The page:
Authored by United States Army Command and General Staff College
National militaries extend operational reach through the use of improved lines of communication and basing. Evidence of Roman roads and fortifications in Gaul reveals a history of physical infrastructure extending operational reach in order to increase the Roman Army’s chance of success.
Three case studies provide a framework for this study. First, Caesar’s legions used Gallic folkways to fight in Gaul from 58-50 BC. Second, the Romans projected all forces for the invasion of Britain over roads in Gaul in 43 AD. Third, from 19 BC until the fall of Rome in the fifth century AD, along the Germanic frontier.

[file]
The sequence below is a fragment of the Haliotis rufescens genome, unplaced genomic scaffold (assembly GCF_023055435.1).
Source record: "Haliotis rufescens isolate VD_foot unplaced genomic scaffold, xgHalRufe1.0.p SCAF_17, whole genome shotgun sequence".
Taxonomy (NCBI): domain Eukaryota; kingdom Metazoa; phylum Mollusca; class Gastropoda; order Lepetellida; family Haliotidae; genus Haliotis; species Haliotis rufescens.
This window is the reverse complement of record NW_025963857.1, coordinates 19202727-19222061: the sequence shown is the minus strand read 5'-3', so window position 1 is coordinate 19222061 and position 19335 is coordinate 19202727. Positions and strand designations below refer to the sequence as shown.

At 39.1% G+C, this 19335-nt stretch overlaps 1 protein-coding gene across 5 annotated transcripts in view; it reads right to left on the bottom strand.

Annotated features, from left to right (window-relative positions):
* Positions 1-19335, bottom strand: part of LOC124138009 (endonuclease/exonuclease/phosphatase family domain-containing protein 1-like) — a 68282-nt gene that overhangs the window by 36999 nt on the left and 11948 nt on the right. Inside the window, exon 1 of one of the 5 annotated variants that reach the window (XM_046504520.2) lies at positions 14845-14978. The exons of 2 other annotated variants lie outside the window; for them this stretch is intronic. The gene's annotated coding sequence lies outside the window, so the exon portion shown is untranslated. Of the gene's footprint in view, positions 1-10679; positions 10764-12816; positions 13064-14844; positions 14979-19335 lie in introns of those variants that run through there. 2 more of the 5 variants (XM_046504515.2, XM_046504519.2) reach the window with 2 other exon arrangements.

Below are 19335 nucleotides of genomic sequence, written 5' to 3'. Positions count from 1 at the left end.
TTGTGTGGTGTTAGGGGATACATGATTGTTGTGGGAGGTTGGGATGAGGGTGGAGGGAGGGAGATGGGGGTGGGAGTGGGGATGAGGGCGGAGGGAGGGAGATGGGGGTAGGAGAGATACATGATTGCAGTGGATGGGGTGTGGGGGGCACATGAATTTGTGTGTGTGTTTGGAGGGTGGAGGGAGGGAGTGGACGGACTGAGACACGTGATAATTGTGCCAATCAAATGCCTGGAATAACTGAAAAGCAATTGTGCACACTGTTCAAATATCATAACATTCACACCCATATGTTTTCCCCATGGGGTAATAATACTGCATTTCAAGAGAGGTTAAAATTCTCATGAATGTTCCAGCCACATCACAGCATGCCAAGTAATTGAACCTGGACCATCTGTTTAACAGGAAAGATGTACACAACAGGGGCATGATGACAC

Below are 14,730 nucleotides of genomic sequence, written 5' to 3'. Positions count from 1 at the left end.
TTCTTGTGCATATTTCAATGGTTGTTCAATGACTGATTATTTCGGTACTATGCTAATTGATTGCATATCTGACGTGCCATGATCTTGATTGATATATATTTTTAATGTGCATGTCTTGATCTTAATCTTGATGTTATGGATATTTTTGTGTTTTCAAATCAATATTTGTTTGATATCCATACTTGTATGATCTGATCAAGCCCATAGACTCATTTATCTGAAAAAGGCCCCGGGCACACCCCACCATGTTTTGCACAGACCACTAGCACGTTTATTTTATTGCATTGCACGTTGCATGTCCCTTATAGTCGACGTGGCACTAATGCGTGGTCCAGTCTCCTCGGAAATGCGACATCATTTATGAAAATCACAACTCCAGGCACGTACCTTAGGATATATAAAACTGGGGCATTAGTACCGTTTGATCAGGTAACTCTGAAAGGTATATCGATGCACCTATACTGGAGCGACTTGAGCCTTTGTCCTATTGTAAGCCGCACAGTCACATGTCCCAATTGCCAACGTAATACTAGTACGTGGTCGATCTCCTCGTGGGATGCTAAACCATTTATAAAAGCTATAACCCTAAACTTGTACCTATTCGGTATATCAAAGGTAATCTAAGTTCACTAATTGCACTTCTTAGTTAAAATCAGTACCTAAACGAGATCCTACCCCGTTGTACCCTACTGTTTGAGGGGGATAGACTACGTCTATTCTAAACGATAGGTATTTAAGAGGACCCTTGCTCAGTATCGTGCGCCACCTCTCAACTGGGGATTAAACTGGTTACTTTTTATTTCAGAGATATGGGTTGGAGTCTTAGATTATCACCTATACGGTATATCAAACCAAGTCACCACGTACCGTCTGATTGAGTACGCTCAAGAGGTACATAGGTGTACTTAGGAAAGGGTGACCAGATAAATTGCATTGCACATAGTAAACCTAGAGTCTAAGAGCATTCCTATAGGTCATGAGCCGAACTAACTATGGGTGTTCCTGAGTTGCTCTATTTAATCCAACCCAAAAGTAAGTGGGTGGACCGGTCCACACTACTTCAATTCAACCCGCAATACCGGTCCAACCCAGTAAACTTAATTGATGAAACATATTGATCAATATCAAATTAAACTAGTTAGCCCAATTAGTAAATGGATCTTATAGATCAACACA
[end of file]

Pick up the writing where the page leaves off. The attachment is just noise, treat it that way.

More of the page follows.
All three periods of Roman operations in Gaul demonstrate the interplay of the components of operational reach. Poor roads and basing restricted Caesar’s potential operational reach in Gaul. The deployment toward Britain over Roman roads in Gaul succeeded due to significant increases in infrastructure. On the static frontiers of the Roman empire, the army greatly reduced the potential momentum of its forces as a trade-off for greater endurance and protection.
Mar 13 2015
1508829780 / 9781508829782
US Trade Paper
8.5″ x 11″
Black and White
History / Ancient / Rome